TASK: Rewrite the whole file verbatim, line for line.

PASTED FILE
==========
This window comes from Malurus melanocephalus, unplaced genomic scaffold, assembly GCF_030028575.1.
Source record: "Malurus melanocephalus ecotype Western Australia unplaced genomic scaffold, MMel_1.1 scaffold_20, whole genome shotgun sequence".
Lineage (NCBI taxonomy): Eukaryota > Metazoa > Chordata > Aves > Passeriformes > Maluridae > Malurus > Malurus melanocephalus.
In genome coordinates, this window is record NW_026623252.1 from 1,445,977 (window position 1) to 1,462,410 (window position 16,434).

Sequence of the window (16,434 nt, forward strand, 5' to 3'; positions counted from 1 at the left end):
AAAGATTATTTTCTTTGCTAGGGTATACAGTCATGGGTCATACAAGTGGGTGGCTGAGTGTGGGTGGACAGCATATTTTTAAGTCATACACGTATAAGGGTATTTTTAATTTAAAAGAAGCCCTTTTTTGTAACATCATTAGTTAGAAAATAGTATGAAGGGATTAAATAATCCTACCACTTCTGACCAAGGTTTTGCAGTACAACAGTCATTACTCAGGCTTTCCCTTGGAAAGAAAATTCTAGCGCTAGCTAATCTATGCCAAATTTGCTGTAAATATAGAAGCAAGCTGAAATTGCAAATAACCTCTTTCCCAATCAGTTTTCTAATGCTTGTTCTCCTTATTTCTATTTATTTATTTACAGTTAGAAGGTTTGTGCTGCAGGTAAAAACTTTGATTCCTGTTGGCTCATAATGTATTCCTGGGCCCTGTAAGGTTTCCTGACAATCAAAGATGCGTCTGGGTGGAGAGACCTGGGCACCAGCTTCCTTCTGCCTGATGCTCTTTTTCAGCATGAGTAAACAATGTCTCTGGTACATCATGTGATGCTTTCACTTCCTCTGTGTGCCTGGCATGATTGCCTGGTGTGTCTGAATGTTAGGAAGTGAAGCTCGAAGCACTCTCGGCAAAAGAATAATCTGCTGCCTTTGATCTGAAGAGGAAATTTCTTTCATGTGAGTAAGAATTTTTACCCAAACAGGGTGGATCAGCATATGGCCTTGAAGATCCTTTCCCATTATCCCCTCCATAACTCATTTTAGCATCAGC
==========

This window comes from Malurus melanocephalus, unplaced genomic scaffold, assembly GCF_030028575.1.
Source record: "Malurus melanocephalus ecotype Western Australia unplaced genomic scaffold, MMel_1.1 scaffold_20, whole genome shotgun sequence".
Lineage (NCBI taxonomy): Eukaryota > Metazoa > Chordata > Aves > Passeriformes > Maluridae > Malurus > Malurus melanocephalus.
In genome coordinates, this window is record NW_026623252.1 from 1,445,977 (window position 1) to 1,462,410 (window position 16,434).

Sequence of the window (16,434 nt, forward strand, 5' to 3'; positions counted from 1 at the left end):
AAAGATTATTTTCTTTGCTAGGGTATACAGTCATGGGTCATACAAGTGGGTGGCTGAGTGTGGGTGGACAGCATATTTTTAAGTCATACACGTATAAGGGTATTTTTAATTTAAAAGAAGCCCTTTTTTGTAACATCATTAGTTAGAAAATAGTATGAAGGGATTAAATAATCCTACCACTTCTGACCAAGGTTTTGCAGTACAACAGTCATTACTCAGGCTTTCCCTTGGAAAGAAAATTCTAGCGCTAGCTAATCTATGCCAAATTTGCTGTAAATATAGAAGCAAGCTGAAATTGCAAATAACCTCTTTCCCAATCAGTTTTCTAATGCTTGTTCTCCTTATTTCTATTTATTTATTTACAGTTAGAAGGTTTGTGCTGCAGGTAAAAACTTTGATTCCTGTTGGCTCATAATGTATTCCTGGGCCCTGTAAGGTTTCCTGACAATCAAAGATGCGTCTGGGTGGAGAGACCTGGGCACCAGCTTCCTTCTGCCTGATGCTCTTTTTCAGCATGAGTAAACAATGTCTCTGGTACATCATGTGATGCTTTCACTTCCTCTGTGTGCCTGGCATGATTGCCTGGTGTGTCTGAATGTTAGGAAGTGAAGCTCGAAGCACTCTCGGCAAAAGAATAATCTGCTGCCTTTGATCTGAAGAGGAAATTTCTTTCATGTGAGTAAGAATTTTTACCCAAACAGGGTGGATCAGCATATGGCCTTGAAGATCCTTTCCCATTATCCCCTCCATAACTCATTTTAGCATCAGC